Perched on a mountain in a land of ancient forests is a village, rife with secrets. Cut off from the outside world it is run by the elders, men to whom tradition is all.
Edith lives alone with her alcoholic father who is forcing her to marry the village butcher. But she is in love with a shepherd who promised to return to her.
As the village becomes isolated in a sea of snow, Edith loses her power of speech. And it is this enchantment that will have far-reaching consequences, not only for Edith but for the whole village.
Snow Song was a step back in time, almost to a Victorian fairytale as we entered the world of Edith and the small isolated village at the base of mountains where she lived. A world ruled by the Elders, a group of men who used myth and superstition to scare and manipulate the small enclave to their ways and their rules.
Gardners evil villain was the Butcher, a huge overbearing, crude and pompous man who lorded over not only his family, but the Elders and villagers. His betrothal to Edith became his obsession and, you hoped, his downfall. I loved that Gardner took him to the extreme, his cruelty and mindset shocking, but it served a purpose, as he became the moral of the story.
If the Butcher was our villain, then our heroine was Edith and what a beautiful character Gardner created. She had a mystical, ethereal feel about here, almost as if she floated on air with an aura that surrounded her, that acted as a magnet to those in the village. Edith’s love for the shepherd, Demitrious was all encompassing, until he failed to return, her voice muted and a life trapped by marriage to the butcher beckoned.
It was the skill at which Gardner used her muteness that impressed, the women who slowly opened up to Edith, expressed their fears, their opinions, safe in the knowledge that it wouldn’t be repeated. It was a catalyst that initiated change, little acts of rebellion that gathered pace, that forced men to take notice of the women, of their own actions and consequences.
It wasn’t just the characters that impressed as Gardner used the landscape and of course the snow, to great effect. The dark forest, the bleakness and danger of the isolated mountains and the snow, that brought sorrow and isolation. There were the old tales and superstitions that were both a comfort and a warning, beautifully interwoven into a narrative that lifted the novel out of the ordinary.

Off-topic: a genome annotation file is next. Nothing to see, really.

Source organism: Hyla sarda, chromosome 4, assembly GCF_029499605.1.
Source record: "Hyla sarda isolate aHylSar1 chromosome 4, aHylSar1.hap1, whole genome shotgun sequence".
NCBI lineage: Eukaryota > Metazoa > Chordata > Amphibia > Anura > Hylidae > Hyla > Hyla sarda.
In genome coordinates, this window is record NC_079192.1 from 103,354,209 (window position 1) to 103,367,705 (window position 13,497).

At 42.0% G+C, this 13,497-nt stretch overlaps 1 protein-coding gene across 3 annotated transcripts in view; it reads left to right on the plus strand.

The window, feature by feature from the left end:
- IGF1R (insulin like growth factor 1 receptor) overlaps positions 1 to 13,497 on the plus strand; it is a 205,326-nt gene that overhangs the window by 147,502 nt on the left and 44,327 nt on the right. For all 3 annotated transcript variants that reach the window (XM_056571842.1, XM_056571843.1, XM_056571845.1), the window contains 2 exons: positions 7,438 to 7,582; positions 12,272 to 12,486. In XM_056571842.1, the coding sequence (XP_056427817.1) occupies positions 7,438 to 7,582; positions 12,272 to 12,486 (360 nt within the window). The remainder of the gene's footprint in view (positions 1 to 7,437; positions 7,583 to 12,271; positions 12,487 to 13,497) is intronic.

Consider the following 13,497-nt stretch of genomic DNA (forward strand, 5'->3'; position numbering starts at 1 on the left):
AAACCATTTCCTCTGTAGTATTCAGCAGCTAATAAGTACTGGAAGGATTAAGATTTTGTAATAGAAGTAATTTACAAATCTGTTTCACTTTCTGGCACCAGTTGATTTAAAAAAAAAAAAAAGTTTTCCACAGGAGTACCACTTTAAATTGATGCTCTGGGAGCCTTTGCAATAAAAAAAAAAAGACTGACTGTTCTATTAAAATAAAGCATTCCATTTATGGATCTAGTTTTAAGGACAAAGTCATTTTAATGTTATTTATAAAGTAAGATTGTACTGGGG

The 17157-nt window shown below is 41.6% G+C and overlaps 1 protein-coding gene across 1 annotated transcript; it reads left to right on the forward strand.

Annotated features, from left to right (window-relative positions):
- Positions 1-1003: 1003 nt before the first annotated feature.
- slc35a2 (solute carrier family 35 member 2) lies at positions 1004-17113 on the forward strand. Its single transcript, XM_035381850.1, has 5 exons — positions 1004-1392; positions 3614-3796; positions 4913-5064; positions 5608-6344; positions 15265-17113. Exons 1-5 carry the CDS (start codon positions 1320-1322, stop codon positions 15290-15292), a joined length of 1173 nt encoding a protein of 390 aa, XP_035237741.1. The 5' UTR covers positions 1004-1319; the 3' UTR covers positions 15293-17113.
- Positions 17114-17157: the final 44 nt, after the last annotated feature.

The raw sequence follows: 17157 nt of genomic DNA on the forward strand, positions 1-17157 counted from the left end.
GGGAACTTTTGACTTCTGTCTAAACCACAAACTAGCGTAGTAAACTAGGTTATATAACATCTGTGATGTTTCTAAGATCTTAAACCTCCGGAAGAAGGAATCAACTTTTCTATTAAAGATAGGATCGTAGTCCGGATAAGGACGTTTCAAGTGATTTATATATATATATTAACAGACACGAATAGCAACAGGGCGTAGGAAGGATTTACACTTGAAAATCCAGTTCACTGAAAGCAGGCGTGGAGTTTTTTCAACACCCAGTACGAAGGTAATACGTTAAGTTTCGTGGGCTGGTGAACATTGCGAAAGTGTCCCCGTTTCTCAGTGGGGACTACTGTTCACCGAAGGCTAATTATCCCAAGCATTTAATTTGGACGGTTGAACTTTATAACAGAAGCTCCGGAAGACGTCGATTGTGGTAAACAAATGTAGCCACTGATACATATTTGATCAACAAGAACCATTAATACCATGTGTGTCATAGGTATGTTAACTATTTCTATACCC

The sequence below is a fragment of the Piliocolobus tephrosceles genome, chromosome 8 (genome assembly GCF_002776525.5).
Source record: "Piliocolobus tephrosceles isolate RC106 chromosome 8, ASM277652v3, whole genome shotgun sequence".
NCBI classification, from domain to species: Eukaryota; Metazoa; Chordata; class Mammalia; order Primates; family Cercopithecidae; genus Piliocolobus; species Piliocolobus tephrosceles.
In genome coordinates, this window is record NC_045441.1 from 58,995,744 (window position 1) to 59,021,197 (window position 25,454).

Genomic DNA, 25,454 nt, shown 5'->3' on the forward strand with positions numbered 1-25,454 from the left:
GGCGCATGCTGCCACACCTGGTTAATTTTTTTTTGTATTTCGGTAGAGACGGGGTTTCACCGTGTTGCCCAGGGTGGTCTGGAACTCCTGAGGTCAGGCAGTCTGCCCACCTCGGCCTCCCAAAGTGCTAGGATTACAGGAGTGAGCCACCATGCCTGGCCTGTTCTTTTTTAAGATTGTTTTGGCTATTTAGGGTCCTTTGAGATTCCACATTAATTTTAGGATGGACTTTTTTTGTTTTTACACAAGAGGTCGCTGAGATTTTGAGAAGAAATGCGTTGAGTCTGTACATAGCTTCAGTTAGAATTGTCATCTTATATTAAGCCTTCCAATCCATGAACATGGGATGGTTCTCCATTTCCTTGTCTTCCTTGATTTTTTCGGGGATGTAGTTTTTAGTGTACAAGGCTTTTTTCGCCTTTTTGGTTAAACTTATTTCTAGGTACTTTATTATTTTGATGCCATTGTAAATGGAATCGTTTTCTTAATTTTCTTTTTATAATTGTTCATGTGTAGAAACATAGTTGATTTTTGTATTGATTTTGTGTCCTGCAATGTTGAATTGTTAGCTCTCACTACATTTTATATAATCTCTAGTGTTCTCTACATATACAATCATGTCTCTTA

We also had the suppression of women, their isolation, their need to conform to a male dominated community who had very clear ideas as to their role, their voices drowned out. It was wonderfully interlaced within the narrative of the story, never overpowered but gently provoked the reader into thought. Gardner didn’t thrust them into sudden realisation but rather like a flower that slowly opens in the spring summer time, they opened their minds and found their voices.
Snow Song was made up of a myriad of layers yet at its heart it was simply beautiful story telling that captivated me as a reader and I loved it.
I would like to thank HQ for a copy of Snow Song to read and review and for inviting My bookish Blogspot to participate in the blogtour.
About the author
Sally Gardner grew up and still lives in London. Being dyslexic, she did not learn to read or write until she was fourteen and had been thrown out of several schools, labeled unteachable, and sent to a school for maladjusted children. Despite this, she gained a degree with highest honors at a leading London art college, followed by a scholarship to a theater school, and then went on to become a very successful costume designer, working on some notable productions.
After the births of twin daughters and a son, she started first to illustrate and then to write picture books and chapter books, usually with fairytale- or otherwise magical subject matter. She has been called ‘an idiosyncratic genius’ by London’s Sunday Time